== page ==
How many times have I heard someone in a leadership position say, “I don’t like to micromanage… BUT…”
Within that simple word—but—there is an entire history: all the times an employee let him/her down, every time they had to take responsibility for a task that a team member failed to accomplish, not to mention being called on the carpet for failing to meet a critical deadline.
Most would agree that being micromanaged is demoralizing, frustrating, and demotivating. For a leader, however, micromanaging can represent a safety net while walking a high wire where the pressure to succeed is intense. Many leaders feel like they’re on the wire completely alone; they micromanage to avoid failure.
So, how do you make sure tasks/projects get accomplished without micromanaging?
The first and most critical step is to use the Socratic Delegation Process from the beginning.
When you do, both you and those to whom you delegate will have an extremely clear picture of what has been agreed to including when and how it’s going to be done.
The second step is to make sure you hold your team members accountable for deadlines. When a deadline slips and they don’t hear about it from you for a day, a week or more, they understandably think it must not have been important in the first place. Then they apply that logic to all deadlines from you.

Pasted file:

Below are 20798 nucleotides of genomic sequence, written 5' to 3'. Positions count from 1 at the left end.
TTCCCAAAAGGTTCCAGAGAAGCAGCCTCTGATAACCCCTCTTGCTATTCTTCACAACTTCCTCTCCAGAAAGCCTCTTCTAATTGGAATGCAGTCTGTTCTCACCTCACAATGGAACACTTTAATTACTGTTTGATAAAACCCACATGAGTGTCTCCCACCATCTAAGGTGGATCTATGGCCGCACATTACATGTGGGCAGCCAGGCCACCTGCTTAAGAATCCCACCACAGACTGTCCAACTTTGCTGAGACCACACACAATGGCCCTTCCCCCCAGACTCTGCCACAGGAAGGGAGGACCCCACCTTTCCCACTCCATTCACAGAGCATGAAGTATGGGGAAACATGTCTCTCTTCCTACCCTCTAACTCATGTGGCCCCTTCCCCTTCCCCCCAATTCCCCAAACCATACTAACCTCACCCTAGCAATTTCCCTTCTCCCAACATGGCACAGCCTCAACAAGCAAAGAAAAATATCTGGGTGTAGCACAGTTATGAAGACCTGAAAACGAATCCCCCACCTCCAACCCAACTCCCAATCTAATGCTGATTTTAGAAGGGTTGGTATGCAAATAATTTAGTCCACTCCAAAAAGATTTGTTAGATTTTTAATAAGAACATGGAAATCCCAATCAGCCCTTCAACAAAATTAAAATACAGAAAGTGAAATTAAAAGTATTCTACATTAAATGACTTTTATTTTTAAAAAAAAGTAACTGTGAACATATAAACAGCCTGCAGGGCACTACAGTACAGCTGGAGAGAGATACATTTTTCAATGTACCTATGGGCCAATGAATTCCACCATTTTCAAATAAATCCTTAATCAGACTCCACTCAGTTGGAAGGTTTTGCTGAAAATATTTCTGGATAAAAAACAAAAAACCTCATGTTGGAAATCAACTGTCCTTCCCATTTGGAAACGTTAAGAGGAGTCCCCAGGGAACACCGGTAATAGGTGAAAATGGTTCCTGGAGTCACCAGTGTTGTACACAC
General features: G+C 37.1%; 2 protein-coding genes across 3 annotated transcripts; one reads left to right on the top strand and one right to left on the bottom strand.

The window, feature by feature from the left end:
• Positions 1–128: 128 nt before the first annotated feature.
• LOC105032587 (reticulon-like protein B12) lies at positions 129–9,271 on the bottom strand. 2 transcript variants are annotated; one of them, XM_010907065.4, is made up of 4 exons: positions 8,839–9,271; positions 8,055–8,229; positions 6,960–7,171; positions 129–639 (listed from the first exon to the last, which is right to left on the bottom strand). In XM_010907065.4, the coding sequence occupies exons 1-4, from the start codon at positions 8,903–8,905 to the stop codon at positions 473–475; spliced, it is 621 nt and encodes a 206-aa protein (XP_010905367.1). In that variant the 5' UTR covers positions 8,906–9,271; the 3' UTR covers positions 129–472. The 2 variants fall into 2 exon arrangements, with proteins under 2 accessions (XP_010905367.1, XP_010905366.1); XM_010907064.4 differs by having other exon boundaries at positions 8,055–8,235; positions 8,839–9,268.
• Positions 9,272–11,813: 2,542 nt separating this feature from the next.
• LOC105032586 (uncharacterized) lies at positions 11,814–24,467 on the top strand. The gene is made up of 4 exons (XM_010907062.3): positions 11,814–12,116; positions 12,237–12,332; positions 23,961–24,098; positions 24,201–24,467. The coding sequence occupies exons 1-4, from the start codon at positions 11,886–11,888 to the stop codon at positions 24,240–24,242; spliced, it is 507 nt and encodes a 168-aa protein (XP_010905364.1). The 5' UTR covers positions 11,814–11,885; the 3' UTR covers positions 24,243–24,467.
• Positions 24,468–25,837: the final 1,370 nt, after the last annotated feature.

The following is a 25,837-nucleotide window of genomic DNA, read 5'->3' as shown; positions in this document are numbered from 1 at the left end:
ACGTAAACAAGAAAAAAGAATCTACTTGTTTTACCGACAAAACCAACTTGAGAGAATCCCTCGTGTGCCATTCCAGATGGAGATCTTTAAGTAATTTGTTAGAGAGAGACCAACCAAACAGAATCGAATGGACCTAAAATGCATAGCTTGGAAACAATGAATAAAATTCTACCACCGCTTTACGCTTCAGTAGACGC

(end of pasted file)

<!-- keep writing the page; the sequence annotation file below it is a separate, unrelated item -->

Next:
It does not take much effort to record in your calendar a note that says something like, “Deliverable 1 of Project A delivered?” At the end of the day it’s due (and wait until the end of the day), if you haven’t received it, schedule a follow-up email for the following morning. If you send it the day it’s due, you are micromanaging and the employee may be working on it that same night to meet the deadline.
Finally, appreciation and feedback is important. Employees complain, “When I do something right, I don’t hear a word but when I mess up, my boss is all over me.” If you want to build a relationship where you don’t have to micromanage, make sure you let your team know when they do well AND when they could have done something better. This builds trust and also lets them know you’re paying attention.